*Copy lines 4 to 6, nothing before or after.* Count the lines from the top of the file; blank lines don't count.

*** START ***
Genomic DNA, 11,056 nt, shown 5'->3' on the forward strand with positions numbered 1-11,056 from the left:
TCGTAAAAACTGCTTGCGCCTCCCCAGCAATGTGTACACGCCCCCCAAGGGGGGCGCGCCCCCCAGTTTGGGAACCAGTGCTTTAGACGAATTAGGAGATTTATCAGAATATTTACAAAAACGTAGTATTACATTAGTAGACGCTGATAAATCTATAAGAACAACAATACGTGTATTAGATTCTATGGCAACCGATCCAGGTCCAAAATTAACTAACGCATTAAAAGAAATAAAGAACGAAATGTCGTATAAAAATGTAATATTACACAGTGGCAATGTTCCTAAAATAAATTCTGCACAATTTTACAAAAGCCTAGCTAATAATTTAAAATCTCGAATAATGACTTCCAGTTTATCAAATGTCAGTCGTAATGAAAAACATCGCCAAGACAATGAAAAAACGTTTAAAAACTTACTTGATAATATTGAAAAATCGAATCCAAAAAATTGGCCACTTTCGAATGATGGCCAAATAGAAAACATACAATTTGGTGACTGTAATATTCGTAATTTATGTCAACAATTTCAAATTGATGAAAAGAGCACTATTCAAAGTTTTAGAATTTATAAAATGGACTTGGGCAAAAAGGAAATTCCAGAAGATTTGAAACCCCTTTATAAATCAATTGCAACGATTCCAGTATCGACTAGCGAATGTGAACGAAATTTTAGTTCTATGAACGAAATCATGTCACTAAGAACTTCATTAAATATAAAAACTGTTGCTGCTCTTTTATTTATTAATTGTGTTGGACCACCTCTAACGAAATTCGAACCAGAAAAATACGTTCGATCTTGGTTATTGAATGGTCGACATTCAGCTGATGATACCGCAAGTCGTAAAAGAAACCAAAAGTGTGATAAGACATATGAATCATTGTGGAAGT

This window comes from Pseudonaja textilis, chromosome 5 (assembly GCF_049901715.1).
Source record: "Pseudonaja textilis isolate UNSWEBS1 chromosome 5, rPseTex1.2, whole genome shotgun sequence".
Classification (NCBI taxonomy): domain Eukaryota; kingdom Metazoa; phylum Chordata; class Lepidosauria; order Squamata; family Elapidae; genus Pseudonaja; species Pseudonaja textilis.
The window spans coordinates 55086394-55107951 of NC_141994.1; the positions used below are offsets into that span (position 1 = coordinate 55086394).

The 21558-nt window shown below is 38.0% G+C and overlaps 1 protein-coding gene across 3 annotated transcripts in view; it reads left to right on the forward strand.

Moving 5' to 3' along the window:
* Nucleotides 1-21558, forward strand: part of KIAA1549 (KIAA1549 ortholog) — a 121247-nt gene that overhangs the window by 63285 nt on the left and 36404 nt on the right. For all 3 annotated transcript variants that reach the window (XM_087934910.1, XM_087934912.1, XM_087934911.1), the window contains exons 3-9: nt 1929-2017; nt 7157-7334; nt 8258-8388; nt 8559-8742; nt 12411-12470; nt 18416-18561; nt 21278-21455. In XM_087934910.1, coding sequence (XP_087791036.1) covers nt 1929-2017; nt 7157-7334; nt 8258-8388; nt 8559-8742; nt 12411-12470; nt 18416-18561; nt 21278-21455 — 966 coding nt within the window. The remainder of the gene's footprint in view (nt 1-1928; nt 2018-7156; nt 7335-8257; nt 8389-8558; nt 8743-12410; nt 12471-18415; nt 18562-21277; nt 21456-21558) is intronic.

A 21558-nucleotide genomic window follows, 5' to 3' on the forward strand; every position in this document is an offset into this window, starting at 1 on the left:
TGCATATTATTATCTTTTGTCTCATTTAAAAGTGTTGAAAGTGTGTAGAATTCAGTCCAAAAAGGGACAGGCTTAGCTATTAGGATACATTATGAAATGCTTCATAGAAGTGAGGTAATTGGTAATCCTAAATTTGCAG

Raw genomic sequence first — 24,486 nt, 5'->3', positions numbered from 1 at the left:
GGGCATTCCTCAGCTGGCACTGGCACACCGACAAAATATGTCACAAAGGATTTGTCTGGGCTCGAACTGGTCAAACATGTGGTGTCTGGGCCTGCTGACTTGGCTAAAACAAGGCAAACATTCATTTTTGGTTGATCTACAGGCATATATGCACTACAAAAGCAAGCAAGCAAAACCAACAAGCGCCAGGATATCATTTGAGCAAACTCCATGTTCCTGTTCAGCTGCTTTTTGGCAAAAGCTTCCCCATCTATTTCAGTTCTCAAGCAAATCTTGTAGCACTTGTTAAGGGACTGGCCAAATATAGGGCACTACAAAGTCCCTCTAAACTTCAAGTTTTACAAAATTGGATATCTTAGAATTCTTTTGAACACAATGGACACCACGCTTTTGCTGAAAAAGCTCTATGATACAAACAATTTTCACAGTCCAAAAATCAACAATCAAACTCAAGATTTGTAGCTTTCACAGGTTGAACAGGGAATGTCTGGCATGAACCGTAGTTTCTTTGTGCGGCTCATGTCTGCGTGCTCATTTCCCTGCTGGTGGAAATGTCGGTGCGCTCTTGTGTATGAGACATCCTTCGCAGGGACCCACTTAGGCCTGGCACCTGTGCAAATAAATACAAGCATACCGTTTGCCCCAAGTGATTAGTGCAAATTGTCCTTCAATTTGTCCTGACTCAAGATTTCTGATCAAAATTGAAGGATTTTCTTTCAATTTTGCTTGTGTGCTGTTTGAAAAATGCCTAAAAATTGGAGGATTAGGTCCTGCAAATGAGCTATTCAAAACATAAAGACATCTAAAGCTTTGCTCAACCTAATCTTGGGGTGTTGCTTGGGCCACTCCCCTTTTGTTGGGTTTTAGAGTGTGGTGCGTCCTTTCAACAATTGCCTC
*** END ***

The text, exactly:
Source record: "Pseudonaja textilis isolate UNSWEBS1 chromosome 5, rPseTex1.2, whole genome shotgun sequence".
Classification (NCBI taxonomy): domain Eukaryota; kingdom Metazoa; phylum Chordata; class Lepidosauria; order Squamata; family Elapidae; genus Pseudonaja; species Pseudonaja textilis.
The window spans coordinates 55086394-55107951 of NC_141994.1; the positions used below are offsets into that span (position 1 = coordinate 55086394).